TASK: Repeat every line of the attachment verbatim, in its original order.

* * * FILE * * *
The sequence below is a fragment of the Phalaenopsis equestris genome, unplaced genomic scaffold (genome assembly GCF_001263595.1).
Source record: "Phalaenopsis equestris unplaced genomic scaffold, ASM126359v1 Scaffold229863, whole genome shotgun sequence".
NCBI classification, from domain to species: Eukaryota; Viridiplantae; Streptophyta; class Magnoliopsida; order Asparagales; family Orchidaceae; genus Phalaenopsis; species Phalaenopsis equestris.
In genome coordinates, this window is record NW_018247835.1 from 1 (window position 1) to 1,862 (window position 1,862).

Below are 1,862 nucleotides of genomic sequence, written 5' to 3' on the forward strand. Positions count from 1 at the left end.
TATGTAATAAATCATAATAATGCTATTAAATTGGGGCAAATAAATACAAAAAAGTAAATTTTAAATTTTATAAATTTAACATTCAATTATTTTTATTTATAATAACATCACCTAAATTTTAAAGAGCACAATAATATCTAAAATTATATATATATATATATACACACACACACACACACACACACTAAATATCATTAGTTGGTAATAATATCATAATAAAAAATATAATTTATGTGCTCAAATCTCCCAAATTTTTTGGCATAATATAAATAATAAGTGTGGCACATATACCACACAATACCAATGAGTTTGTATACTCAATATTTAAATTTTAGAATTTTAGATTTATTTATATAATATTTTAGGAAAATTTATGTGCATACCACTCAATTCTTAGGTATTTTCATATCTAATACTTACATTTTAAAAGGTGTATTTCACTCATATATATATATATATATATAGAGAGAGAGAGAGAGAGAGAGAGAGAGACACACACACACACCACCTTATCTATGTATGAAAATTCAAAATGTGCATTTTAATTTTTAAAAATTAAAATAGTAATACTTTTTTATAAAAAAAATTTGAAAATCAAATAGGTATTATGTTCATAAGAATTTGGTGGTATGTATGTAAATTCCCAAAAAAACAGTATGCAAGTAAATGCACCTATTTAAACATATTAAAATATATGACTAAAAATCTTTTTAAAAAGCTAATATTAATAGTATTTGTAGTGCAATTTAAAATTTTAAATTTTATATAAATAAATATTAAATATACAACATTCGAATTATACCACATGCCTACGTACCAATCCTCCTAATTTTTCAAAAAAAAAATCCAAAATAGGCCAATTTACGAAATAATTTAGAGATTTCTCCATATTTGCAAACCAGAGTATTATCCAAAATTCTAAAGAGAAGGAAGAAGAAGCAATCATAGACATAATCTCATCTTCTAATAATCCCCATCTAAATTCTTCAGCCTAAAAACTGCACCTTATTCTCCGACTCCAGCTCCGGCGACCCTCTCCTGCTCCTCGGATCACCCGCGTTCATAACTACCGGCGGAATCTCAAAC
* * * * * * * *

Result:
The sequence below is a fragment of the Phalaenopsis equestris genome, unplaced genomic scaffold (genome assembly GCF_001263595.1).
Source record: "Phalaenopsis equestris unplaced genomic scaffold, ASM126359v1 Scaffold229863, whole genome shotgun sequence".
NCBI classification, from domain to species: Eukaryota; Viridiplantae; Streptophyta; class Magnoliopsida; order Asparagales; family Orchidaceae; genus Phalaenopsis; species Phalaenopsis equestris.
In genome coordinates, this window is record NW_018247835.1 from 1 (window position 1) to 1,862 (window position 1,862).

Below are 1,862 nucleotides of genomic sequence, written 5' to 3' on the forward strand. Positions count from 1 at the left end.
TATGTAATAAATCATAATAATGCTATTAAATTGGGGCAAATAAATACAAAAAAGTAAATTTTAAATTTTATAAATTTAACATTCAATTATTTTTATTTATAATAACATCACCTAAATTTTAAAGAGCACAATAATATCTAAAATTATATATATATATATATACACACACACACACACACACACACTAAATATCATTAGTTGGTAATAATATCATAATAAAAAATATAATTTATGTGCTCAAATCTCCCAAATTTTTTGGCATAATATAAATAATAAGTGTGGCACATATACCACACAATACCAATGAGTTTGTATACTCAATATTTAAATTTTAGAATTTTAGATTTATTTATATAATATTTTAGGAAAATTTATGTGCATACCACTCAATTCTTAGGTATTTTCATATCTAATACTTACATTTTAAAAGGTGTATTTCACTCATATATATATATATATATATAGAGAGAGAGAGAGAGAGAGAGAGAGAGACACACACACACACCACCTTATCTATGTATGAAAATTCAAAATGTGCATTTTAATTTTTAAAAATTAAAATAGTAATACTTTTTTATAAAAAAAATTTGAAAATCAAATAGGTATTATGTTCATAAGAATTTGGTGGTATGTATGTAAATTCCCAAAAAAACAGTATGCAAGTAAATGCACCTATTTAAACATATTAAAATATATGACTAAAAATCTTTTTAAAAAGCTAATATTAATAGTATTTGTAGTGCAATTTAAAATTTTAAATTTTATATAAATAAATATTAAATATACAACATTCGAATTATACCACATGCCTACGTACCAATCCTCCTAATTTTTCAAAAAAAAAATCCAAAATAGGCCAATTTACGAAATAATTTAGAGATTTCTCCATATTTGCAAACCAGAGTATTATCCAAAATTCTAAAGAGAAGGAAGAAGAAGCAATCATAGACATAATCTCATCTTCTAATAATCCCCATCTAAATTCTTCAGCCTAAAAACTGCACCTTATTCTCCGACTCCAGCTCCGGCGACCCTCTCCTGCTCCTCGGATCACCCGCGTTCATAACTACCGGCGGAATCTCAAAC